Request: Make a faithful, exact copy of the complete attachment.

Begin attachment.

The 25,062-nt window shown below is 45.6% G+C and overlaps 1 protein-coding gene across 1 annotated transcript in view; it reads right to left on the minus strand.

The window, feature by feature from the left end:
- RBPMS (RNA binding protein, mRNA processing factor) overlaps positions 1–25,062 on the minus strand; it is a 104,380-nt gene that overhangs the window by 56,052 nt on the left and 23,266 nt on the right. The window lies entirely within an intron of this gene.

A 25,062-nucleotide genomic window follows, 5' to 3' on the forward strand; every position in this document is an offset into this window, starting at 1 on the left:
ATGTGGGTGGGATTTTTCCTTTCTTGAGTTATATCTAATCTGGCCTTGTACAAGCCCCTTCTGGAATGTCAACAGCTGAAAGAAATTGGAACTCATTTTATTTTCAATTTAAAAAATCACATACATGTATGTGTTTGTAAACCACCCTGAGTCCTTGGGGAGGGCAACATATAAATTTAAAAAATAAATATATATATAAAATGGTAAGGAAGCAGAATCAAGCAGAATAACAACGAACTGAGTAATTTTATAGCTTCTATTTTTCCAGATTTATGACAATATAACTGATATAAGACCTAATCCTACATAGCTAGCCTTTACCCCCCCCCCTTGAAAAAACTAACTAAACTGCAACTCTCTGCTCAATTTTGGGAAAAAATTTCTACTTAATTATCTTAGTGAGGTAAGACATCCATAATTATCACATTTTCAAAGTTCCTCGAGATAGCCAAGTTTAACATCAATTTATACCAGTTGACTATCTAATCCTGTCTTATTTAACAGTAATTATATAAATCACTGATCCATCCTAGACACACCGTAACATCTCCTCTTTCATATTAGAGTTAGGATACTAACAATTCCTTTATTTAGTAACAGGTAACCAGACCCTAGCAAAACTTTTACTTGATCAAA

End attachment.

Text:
The 25,062-nt window shown below is 45.6% G+C and overlaps 1 protein-coding gene across 1 annotated transcript in view; it reads right to left on the minus strand.

The window, feature by feature from the left end:
- RBPMS (RNA binding protein, mRNA processing factor) overlaps positions 1–25,062 on the minus strand; it is a 104,380-nt gene that overhangs the window by 56,052 nt on the left and 23,266 nt on the right. The window lies entirely within an intron of this gene.

A 25,062-nucleotide genomic window follows, 5' to 3' on the forward strand; every position in this document is an offset into this window, starting at 1 on the left:
ATGTGGGTGGGATTTTTCCTTTCTTGAGTTATATCTAATCTGGCCTTGTACAAGCCCCTTCTGGAATGTCAACAGCTGAAAGAAATTGGAACTCATTTTATTTTCAATTTAAAAAATCACATACATGTATGTGTTTGTAAACCACCCTGAGTCCTTGGGGAGGGCAACATATAAATTTAAAAAATAAATATATATATAAAATGGTAAGGAAGCAGAATCAAGCAGAATAACAACGAACTGAGTAATTTTATAGCTTCTATTTTTCCAGATTTATGACAATATAACTGATATAAGACCTAATCCTACATAGCTAGCCTTTACCCCCCCCCCTTGAAAAAACTAACTAAACTGCAACTCTCTGCTCAATTTTGGGAAAAAATTTCTACTTAATTATCTTAGTGAGGTAAGACATCCATAATTATCACATTTTCAAAGTTCCTCGAGATAGCCAAGTTTAACATCAATTTATACCAGTTGACTATCTAATCCTGTCTTATTTAACAGTAATTATATAAATCACTGATCCATCCTAGACACACCGTAACATCTCCTCTTTCATATTAGAGTTAGGATACTAACAATTCCTTTATTTAGTAACAGGTAACCAGACCCTAGCAAAACTTTTACTTGATCAAA